Credit Scores

Before deciding on what terms they will offer you a loan, lenders must discover two things about you: your ability to repay the loan, and if you are willing to pay it back. To assess your ability to pay back the loan, they look at your debt-to-income ratio. To assess how willing you are to repay, they use your credit score.

The most widely used credit scores are called FICO scores, which were developed by Fair Isaac & Company, Inc. Your FICO score ranges from 350 (high risk) to 850 (low risk). For details on FICO, read more here.

Credit scores only consider the info contained in your credit profile. They do not consider your income, savings, down payment amount, or factors like gender, race, national origin or marital status. Fair Isaac invented FICO specifically to exclude demographic factors. Credit scoring was invented as a way to take into account solely what was relevant to a borrower's willingness to repay the lender.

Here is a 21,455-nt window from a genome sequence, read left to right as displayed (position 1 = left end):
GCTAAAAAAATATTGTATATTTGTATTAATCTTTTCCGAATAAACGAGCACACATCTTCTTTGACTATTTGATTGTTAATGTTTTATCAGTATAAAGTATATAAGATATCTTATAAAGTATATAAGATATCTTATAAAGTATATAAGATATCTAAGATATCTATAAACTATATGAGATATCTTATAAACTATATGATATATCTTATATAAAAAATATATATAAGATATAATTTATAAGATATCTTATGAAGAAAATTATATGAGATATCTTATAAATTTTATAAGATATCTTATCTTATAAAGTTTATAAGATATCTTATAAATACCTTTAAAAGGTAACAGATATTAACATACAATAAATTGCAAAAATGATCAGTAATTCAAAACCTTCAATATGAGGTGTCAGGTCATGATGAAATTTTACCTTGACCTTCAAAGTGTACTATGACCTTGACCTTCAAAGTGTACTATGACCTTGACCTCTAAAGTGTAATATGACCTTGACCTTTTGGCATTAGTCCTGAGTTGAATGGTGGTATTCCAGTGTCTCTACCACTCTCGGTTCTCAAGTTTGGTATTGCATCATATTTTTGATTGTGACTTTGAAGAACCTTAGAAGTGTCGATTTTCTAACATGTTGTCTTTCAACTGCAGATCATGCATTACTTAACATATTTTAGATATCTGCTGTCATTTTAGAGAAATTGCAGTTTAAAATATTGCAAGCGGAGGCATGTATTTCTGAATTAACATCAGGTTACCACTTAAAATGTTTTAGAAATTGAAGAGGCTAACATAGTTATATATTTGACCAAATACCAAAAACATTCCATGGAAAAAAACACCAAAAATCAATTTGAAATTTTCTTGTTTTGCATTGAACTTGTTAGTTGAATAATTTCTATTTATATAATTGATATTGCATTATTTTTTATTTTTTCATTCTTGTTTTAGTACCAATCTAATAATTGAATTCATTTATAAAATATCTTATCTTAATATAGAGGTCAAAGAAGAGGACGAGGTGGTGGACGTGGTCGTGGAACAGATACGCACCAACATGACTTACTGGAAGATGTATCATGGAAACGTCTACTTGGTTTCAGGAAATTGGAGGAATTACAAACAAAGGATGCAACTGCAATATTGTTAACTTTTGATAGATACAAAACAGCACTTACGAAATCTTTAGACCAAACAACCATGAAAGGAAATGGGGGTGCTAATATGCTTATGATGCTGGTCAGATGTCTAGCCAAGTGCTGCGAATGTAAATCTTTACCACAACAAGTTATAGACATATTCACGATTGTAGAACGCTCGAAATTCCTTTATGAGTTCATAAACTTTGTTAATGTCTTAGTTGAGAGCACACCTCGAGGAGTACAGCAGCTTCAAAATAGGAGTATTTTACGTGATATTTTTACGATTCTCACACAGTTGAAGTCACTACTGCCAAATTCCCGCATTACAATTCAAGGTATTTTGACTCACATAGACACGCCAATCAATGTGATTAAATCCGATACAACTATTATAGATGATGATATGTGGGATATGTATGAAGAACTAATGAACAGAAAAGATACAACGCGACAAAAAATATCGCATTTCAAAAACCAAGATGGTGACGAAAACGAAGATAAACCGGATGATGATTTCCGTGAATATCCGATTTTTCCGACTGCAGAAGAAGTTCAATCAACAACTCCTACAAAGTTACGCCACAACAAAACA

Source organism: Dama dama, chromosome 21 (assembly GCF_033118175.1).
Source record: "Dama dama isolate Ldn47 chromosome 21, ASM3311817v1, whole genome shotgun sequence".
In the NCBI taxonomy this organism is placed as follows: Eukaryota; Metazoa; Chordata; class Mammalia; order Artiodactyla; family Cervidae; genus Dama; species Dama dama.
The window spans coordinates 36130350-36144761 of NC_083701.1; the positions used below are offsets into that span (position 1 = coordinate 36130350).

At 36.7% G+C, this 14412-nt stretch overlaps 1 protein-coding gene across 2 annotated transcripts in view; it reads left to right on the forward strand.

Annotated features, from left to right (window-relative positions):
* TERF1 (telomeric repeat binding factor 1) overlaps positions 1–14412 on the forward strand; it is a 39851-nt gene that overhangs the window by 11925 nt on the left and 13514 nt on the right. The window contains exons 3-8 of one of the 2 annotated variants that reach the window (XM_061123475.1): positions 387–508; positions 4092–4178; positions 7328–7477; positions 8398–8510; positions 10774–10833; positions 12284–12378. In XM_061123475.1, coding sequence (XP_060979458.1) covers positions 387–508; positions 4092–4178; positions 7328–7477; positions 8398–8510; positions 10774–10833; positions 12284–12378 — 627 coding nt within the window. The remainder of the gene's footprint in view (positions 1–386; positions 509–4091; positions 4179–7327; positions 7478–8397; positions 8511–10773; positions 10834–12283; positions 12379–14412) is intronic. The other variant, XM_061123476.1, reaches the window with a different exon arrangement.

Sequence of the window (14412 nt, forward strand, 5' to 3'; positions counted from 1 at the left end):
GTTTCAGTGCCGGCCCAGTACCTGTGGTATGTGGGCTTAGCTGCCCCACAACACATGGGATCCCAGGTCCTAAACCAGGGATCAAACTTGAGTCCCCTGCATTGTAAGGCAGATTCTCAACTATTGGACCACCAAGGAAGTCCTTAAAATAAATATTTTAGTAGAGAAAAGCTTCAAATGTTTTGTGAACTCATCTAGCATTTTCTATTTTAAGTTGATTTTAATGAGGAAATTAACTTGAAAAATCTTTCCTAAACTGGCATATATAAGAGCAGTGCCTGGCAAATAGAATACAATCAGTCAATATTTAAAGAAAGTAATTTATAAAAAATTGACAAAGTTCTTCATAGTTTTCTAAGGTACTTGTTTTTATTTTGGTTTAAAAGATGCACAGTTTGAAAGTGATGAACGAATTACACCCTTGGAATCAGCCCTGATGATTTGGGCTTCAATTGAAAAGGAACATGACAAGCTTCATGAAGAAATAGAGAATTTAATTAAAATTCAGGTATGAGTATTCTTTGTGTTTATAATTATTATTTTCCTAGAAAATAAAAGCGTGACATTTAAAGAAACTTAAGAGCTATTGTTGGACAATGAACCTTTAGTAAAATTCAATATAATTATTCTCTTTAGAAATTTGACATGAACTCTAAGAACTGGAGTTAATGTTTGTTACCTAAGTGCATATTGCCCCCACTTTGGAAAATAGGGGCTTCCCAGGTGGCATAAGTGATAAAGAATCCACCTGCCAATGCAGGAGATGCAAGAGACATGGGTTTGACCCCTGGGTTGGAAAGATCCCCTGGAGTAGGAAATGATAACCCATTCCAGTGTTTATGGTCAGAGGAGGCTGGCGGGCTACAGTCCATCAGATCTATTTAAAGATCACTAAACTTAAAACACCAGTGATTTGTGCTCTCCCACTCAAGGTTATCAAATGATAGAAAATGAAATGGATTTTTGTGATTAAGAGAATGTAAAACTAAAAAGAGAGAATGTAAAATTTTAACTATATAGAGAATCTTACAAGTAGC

Deliquencies, payment behavior, debt level, length of credit history, types of credit and number of credit inquiries are all calculated into credit scoring. Your score reflects the good and the bad of your credit report. Late payments will lower your credit score, but establishing or reestablishing a good track record of making payments on time will improve your score.

Your report must have at least one account which has been open for six months or more, and at least one account that has been updated in the past six months for you to get a credit score. This payment history ensures that there is enough information in your credit to assign an accurate score. Some folks don't have a long enough credit history to get a credit score. They may need to spend a little time building a credit history before they apply for a loan.

Custom Lending Group can answer questions about credit reports and many others. Give us a call at (707) 252-2700.